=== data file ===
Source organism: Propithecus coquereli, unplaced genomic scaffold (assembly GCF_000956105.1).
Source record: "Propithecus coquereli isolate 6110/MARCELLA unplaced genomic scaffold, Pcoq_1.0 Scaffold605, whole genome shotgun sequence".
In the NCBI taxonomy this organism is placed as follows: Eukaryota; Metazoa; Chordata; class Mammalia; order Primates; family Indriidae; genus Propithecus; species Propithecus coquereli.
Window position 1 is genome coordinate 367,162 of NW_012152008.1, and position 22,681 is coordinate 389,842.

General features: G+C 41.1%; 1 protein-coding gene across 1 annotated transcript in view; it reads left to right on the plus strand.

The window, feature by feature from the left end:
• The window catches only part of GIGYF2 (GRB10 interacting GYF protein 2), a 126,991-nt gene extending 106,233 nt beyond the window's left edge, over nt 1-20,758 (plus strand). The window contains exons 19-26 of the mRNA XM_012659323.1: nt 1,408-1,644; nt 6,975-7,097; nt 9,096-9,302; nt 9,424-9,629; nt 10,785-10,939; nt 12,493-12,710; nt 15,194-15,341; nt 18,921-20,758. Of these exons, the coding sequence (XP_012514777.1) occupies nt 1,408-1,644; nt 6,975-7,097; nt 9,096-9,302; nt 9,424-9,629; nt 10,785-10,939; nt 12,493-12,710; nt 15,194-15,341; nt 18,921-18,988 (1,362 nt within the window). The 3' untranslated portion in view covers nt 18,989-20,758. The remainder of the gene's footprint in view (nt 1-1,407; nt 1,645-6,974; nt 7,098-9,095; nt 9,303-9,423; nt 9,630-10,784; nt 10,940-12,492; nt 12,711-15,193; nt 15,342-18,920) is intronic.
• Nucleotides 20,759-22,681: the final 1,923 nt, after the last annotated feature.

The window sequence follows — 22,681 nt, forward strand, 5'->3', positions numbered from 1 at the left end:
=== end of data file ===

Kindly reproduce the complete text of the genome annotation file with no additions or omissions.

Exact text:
Source organism: Propithecus coquereli, unplaced genomic scaffold (assembly GCF_000956105.1).
Source record: "Propithecus coquereli isolate 6110/MARCELLA unplaced genomic scaffold, Pcoq_1.0 Scaffold605, whole genome shotgun sequence".
In the NCBI taxonomy this organism is placed as follows: Eukaryota; Metazoa; Chordata; class Mammalia; order Primates; family Indriidae; genus Propithecus; species Propithecus coquereli.
Window position 1 is genome coordinate 367,162 of NW_012152008.1, and position 22,681 is coordinate 389,842.

General features: G+C 41.1%; 1 protein-coding gene across 1 annotated transcript in view; it reads left to right on the plus strand.

The window, feature by feature from the left end:
• The window catches only part of GIGYF2 (GRB10 interacting GYF protein 2), a 126,991-nt gene extending 106,233 nt beyond the window's left edge, over nt 1-20,758 (plus strand). The window contains exons 19-26 of the mRNA XM_012659323.1: nt 1,408-1,644; nt 6,975-7,097; nt 9,096-9,302; nt 9,424-9,629; nt 10,785-10,939; nt 12,493-12,710; nt 15,194-15,341; nt 18,921-20,758. Of these exons, the coding sequence (XP_012514777.1) occupies nt 1,408-1,644; nt 6,975-7,097; nt 9,096-9,302; nt 9,424-9,629; nt 10,785-10,939; nt 12,493-12,710; nt 15,194-15,341; nt 18,921-18,988 (1,362 nt within the window). The 3' untranslated portion in view covers nt 18,989-20,758. The remainder of the gene's footprint in view (nt 1-1,407; nt 1,645-6,974; nt 7,098-9,095; nt 9,303-9,423; nt 9,630-10,784; nt 10,940-12,492; nt 12,711-15,193; nt 15,342-18,920) is intronic.
• Nucleotides 20,759-22,681: the final 1,923 nt, after the last annotated feature.

The window sequence follows — 22,681 nt, forward strand, 5'->3', positions numbered from 1 at the left end: